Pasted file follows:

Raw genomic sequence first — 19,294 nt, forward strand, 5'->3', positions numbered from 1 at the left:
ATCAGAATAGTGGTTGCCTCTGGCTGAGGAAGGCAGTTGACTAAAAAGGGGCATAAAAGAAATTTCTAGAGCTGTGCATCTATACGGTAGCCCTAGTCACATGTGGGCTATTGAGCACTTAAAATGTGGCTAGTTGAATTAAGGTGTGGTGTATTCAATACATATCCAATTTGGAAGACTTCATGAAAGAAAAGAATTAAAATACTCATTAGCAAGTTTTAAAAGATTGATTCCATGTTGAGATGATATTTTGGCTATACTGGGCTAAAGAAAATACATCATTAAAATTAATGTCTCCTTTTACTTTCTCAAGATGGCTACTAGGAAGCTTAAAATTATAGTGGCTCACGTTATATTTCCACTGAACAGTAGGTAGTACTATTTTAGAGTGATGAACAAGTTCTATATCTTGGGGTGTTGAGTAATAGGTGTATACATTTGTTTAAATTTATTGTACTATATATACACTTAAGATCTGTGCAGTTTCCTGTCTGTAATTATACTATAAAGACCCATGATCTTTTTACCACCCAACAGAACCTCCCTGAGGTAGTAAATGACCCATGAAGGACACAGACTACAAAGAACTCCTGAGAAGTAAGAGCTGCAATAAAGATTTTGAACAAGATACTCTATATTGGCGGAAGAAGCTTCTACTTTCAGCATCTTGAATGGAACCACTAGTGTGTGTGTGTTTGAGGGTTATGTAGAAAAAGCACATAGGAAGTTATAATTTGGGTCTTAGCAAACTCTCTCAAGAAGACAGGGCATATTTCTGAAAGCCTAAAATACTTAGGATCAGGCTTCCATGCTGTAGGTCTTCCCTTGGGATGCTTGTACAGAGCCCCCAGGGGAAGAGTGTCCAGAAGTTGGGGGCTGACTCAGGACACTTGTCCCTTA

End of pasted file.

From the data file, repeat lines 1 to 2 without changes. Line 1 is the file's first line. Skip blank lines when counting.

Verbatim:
Raw genomic sequence first — 19,294 nt, forward strand, 5'->3', positions numbered from 1 at the left:
ATCAGAATAGTGGTTGCCTCTGGCTGAGGAAGGCAGTTGACTAAAAAGGGGCATAAAAGAAATTTCTAGAGCTGTGCATCTATACGGTAGCCCTAGTCACATGTGGGCTATTGAGCACTTAAAATGTGGCTAGTTGAATTAAGGTGTGGTGTATTCAATACATATCCAATTTGGAAGACTTCATGAAAGAAAAGAATTAAAATACTCATTAGCAAGTTTTAAAAGATTGATTCCATGTTGAGATGATATTTTGGCTATACTGGGCTAAAGAAAATACATCATTAAAATTAATGTCTCCTTTTACTTTCTCAAGATGGCTACTAGGAAGCTTAAAATTATAGTGGCTCACGTTATATTTCCACTGAACAGTAGGTAGTACTATTTTAGAGTGATGAACAAGTTCTATATCTTGGGGTGTTGAGTAATAGGTGTATACATTTGTTTAAATTTATTGTACTATATATACACTTAAGATCTGTGCAGTTTCCTGTCTGTAATTATACTATAAAGACCCATGATCTTTTTACCACCCAACAGAACCTCCCTGAGGTAGTAAATGACCCATGAAGGACACAGACTACAAAGAACTCCTGAGAAGTAAGAGCTGCAATAAAGATTTTGAACAAGATACTCTATATTGGCGGAAGAAGCTTCTACTTTCAGCATCTTGAATGGAACCACTAGTGTGTGTGTGTTTGAGGGTTATGTAGAAAAAGCACATAGGAAGTTATAATTTGGGTCTTAGCAAACTCTCTCAAGAAGACAGGGCATATTTCTGAAAGCCTAAAATACTTAGGATCAGGCTTCCATGCTGTAGGTCTTCCCTTGGGATGCTTGTACAGAGCCCCCAGGGGAAGAGTGTCCAGAAGTTGGGGGCTGACTCAGGACACTTGTCCCTTA